Rules to limit Salmonella in eggs take effect

Jul 9, 2010 (CIDRAP News) – New federal rules designed to reduce Salmonella Enteritidis (SE) contamination in eggs from large-scale producers take effect today, with the Food and Drug Administration (FDA) predicting that they will prevent up to 79,000 illnesses per year.

The rules, several years in preparation, require producers to adopt a number of preventive measures, including refrigeration during transportation and storage. They cover operations with more than 50,000 laying hens, a group that accounts for about 80% of US egg production, the FDA said in a statement.

Producers who have fewer than 50,000 but more than 3,000 laying hens and whose eggs are not pasteurized or otherwise treated to reduce pathogens will be subject to the safety rules in 2 years, the FDA said. Producers who have fewer than 3,000 layers or sell all their eggs directly to consumers are exempt from the regulations.

If laying hens are infected with SE, the pathogen can be found inside their eggs, which appear normal, the FDA noted.

The agency predicted that the new preventive measures will reduce the number of SE infections from eggs by nearly 60% and prevent up to 30 deaths per year.

Under the new rule, the FDA said, large producers who don't use a treatment such as pasteurization must:

  • Buy chicks and hens only from suppliers who monitor their birds for Salmonella
  • Establish rodent- and pest-control measures and biosecurity measures to prevent people and equipment from spreading bacteria
  • Test for SE in their poultry houses and, if it is found, follow up with biweekly testing of eggs for 8 weeks. If any of the tests are positive, the eggs must be further processed to destroy bacteria or diverted to nonfood use.
  • Clean and disinfect poultry houses that test positive for SE
  • Refrigerate eggs at 45ºF during storage and transportation, starting no later than 36 hours after they are laid. This requirement also applies to producers who use pasteurization and to those who transport or hold eggs.

In addition, producers must have a written SE prevention plan and keep records of their compliance with the regulations, the FDA said.

The FDA and the US Department of Agriculture began moving to control SE in eggs in the 1990s, today's announcement noted. The agencies used measures such as refrigeration requirements to control the growth of bacteria in eggs, but these did not prevent the initial contamination.

The original version of the new regulations was proposed in 2004. The FDA announced the final rule a year ago, giving large producers a year to prepare and smaller producers 3 years. At that time, officials said the biggest change probably would be the refrigeration requirement, since producers previously were not required to chill eggs until they were packaged for consumers.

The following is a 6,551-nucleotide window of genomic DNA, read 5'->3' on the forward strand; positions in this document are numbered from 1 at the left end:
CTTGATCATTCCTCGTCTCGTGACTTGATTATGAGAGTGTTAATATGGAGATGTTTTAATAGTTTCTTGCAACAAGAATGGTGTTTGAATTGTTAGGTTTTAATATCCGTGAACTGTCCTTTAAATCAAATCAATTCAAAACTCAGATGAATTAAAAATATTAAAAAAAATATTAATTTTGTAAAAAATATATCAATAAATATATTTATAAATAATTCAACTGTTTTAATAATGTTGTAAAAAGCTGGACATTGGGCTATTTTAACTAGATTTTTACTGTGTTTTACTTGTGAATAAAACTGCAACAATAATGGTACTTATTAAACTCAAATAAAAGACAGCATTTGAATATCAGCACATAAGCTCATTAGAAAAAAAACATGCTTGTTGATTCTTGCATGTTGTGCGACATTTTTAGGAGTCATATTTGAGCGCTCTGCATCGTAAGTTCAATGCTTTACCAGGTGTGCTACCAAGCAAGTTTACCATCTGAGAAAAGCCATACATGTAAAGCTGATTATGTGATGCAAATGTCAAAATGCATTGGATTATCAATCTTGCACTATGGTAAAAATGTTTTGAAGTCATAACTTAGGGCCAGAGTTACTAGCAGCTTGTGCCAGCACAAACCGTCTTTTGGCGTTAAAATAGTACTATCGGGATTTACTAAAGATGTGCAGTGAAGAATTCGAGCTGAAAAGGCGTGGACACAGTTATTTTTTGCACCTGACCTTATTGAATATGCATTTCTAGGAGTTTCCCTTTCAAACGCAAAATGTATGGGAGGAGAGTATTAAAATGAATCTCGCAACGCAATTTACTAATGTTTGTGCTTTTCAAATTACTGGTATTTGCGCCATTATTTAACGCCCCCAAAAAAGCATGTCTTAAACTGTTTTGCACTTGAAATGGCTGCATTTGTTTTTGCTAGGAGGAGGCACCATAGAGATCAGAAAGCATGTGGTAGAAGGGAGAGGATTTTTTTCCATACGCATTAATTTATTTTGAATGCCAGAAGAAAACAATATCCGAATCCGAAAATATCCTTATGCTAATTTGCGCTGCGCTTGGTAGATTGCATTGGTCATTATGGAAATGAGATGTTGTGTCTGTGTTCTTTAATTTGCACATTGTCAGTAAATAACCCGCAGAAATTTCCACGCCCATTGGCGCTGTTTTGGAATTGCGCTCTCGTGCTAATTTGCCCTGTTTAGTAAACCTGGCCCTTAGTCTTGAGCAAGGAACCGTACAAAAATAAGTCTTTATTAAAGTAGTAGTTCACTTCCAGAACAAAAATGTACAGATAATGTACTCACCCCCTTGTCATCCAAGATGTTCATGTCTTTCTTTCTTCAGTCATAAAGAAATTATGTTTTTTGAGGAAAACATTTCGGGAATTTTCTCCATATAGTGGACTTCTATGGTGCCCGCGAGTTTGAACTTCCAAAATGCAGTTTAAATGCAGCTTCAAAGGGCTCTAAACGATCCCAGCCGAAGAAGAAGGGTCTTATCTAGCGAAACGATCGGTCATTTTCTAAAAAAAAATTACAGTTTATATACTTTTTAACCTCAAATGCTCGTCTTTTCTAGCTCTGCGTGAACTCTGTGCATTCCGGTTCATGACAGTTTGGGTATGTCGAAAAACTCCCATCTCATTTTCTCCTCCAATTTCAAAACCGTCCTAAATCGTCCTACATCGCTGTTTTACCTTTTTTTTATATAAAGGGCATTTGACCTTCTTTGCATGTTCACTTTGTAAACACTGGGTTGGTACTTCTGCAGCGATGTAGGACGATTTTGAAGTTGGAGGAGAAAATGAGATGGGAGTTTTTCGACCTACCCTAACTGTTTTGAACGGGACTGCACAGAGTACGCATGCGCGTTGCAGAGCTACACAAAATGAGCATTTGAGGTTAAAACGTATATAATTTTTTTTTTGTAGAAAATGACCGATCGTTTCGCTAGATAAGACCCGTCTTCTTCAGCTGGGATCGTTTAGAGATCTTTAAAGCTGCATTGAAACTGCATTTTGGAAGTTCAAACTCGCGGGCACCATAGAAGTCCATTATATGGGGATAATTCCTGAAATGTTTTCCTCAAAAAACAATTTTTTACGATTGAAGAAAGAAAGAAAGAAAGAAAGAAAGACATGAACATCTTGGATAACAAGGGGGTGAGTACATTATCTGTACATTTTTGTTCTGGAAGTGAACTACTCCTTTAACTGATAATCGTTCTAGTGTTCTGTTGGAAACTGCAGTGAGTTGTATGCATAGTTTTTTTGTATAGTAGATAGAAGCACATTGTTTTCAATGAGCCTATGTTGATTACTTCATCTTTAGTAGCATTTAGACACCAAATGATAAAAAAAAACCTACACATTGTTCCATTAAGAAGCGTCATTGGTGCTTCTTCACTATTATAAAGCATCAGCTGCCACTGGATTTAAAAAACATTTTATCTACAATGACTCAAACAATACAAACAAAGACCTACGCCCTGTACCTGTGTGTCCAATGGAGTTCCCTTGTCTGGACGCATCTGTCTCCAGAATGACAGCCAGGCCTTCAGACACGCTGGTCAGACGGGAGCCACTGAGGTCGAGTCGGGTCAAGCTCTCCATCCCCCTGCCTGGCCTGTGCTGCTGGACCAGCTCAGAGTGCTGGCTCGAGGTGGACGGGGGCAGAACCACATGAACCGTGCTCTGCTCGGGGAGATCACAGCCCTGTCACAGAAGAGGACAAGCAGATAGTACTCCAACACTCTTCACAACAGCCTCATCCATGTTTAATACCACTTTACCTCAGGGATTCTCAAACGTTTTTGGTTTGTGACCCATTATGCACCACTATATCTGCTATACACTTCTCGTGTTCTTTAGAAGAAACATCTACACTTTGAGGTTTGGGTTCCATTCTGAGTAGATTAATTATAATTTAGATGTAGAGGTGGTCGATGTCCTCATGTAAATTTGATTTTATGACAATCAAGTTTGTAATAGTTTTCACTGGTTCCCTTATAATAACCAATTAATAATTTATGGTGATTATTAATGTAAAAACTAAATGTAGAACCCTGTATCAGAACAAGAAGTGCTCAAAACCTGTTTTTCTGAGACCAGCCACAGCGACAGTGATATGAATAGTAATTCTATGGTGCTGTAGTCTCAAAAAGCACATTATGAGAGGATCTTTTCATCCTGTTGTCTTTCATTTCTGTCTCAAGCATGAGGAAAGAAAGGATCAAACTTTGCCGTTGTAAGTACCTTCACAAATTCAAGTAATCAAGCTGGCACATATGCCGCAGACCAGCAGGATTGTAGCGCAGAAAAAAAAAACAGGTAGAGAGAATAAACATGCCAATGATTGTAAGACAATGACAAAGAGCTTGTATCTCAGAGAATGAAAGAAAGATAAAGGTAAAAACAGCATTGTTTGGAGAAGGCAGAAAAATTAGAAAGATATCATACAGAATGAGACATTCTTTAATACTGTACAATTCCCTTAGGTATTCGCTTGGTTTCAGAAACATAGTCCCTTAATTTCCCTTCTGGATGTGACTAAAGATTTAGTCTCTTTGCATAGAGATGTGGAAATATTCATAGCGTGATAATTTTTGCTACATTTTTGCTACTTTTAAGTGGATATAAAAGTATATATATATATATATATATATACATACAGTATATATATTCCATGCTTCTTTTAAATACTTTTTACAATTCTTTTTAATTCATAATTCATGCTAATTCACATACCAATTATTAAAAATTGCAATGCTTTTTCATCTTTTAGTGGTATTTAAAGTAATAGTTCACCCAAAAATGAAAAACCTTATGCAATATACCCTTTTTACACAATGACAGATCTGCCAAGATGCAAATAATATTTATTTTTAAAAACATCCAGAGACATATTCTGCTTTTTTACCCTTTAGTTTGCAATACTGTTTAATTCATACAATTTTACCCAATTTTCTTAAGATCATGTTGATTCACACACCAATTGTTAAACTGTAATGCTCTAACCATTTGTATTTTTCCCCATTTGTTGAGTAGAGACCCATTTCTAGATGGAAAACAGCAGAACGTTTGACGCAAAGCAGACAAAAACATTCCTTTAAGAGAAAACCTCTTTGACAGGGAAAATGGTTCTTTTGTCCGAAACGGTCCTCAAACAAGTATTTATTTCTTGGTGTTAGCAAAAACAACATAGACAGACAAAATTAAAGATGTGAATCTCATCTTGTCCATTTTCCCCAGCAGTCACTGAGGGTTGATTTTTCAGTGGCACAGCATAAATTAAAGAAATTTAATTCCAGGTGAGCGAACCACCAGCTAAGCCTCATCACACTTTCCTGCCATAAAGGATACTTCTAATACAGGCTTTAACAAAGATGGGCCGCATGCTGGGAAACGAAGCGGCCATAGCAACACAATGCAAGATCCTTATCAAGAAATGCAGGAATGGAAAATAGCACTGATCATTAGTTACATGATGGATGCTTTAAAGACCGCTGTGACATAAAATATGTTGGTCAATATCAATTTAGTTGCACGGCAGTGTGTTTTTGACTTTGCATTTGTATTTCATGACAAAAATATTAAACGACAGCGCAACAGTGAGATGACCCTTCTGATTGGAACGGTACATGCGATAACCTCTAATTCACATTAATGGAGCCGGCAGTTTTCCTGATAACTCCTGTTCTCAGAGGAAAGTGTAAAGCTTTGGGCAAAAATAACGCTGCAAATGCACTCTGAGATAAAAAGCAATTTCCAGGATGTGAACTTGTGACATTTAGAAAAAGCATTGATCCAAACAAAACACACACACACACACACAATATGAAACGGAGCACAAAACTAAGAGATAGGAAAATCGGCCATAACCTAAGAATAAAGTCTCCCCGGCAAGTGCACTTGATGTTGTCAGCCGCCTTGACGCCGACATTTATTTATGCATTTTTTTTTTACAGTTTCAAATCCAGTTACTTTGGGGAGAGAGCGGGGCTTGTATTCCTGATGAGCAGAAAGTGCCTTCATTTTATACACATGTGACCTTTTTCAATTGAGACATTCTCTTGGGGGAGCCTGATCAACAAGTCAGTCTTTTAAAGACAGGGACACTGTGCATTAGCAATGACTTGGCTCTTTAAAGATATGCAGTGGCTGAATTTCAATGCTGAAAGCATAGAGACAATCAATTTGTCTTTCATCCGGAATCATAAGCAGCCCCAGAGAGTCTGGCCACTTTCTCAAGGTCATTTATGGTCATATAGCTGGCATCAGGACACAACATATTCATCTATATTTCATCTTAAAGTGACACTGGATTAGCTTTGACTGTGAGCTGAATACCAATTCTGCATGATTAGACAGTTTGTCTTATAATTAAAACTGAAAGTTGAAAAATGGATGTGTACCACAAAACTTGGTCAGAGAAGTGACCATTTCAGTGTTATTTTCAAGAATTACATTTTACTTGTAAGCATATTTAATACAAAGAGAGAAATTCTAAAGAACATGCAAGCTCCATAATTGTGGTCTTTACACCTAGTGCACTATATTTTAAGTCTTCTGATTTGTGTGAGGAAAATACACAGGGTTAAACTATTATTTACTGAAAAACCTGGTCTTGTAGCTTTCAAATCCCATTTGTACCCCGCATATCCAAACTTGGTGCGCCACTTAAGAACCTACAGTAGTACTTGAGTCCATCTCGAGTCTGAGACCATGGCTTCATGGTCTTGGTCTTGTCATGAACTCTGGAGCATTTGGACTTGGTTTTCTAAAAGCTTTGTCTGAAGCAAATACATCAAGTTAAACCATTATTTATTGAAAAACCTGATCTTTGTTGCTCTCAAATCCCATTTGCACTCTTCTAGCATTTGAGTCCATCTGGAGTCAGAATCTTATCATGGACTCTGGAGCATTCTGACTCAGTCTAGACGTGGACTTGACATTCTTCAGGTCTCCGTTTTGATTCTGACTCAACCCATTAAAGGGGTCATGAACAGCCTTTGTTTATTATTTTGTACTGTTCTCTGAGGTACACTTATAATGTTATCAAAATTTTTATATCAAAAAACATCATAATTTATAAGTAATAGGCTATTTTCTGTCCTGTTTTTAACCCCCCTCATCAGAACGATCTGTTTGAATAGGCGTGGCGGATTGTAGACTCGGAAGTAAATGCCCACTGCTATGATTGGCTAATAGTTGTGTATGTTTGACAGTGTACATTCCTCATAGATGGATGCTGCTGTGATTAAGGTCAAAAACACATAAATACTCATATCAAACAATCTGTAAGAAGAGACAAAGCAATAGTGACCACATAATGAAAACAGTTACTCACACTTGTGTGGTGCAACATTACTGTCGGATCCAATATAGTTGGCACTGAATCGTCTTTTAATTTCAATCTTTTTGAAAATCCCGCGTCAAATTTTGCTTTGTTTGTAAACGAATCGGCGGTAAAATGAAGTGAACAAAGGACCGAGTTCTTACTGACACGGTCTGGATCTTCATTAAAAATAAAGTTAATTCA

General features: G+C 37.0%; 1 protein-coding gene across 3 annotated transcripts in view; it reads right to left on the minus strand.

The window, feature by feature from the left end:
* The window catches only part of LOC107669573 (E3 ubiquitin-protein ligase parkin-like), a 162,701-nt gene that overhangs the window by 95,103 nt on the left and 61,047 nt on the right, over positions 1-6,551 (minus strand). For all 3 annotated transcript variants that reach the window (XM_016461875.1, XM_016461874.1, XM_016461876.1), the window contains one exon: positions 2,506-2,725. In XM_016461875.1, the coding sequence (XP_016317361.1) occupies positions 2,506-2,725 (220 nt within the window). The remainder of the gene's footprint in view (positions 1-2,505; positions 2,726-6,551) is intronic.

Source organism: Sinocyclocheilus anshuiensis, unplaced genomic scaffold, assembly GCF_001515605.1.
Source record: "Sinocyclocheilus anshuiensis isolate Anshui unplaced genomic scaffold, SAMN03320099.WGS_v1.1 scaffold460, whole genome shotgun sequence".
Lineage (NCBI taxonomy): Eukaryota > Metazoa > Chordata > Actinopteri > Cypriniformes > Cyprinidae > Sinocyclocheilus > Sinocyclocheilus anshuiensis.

Craig Hedberg, PhD, a foodborne disease expert at the University of Minnesota in Minneapolis, said the new regulations should lead to a significant reduction in salmonellosis cases but cautioned that eggs are not the leading source of Salmonella infections.

"There are probably 1.2 to 1.4 million cases of Salmonella infection that occur each year in the US," he commented by e-mail. "Thus, while reducing the burden by 79,000 is significant, it won't result in a major overall reduction in Salmonella. There are many sources for Salmonella, and eggs are not the primary source."

Hedberg said internal contamination of eggs by SE first surfaced in the 1980s and resulted in Salmonella outbreaks all over the world.

"Because there are specific strategies for preventing this particular transmission route, it is important to do so. Many of the other sources of Salmonella are not so well defined, thus not so readily prevented," he said.

He also noted that there are other Salmonella serotypes that can be transmitted by eggs, and the new regulations could reduce some of the illness burden caused by them. At the same time, not all SE cases are related to eggs, so better safety rules for eggs will not eliminate SE, he added.

"I think the rules are reasonable, but I don't think that you can treat uncooked shell eggs as ready-to-eat foods," Hedberg said. "There will always be a residual risk of contamination."

The FDA evidenced a similar view in its announcement, saying consumers should continue to cook eggs and foods containing eggs thoroughly.

In other developments today, the US Department of Health and Human Services and USDA issued a statement claiming significant progress on the food safety front since President Obama's Food Safety Working Group released a set of findings and recommendations a year ago.

The statement lists a number of steps the federal agencies have taken in the past year to enhance prevention of food safety problems, strengthen inspection and enforcement, and improve the response to foodborne disease outbreaks and contamination incidents.

See also:

Jul 9 FDA announcement
http://www.fda.gov/NewsEvents/Newsroom/PressAnnouncements/ucm218461.htm

July 7, 2009, CIDRAP News story "Officials release food safety plan, egg safety rules"
http://www.cidrap.umn.edu/cidrap/content/fs/food-disease/news/jul0709foodsafety.html

Sep 22, 2004, CIDRAP News story "FDA proposes rules to reduce Salmonella in eggs"
http://www.cidrap.umn.edu/cidrap/content/fs/food-disease/news/sep2104eggs.html

Jul 9 HHS-USDA statement on food safety steps of past year
http://www.hhs.gov/news/press/2010pres/07/20100709a.html

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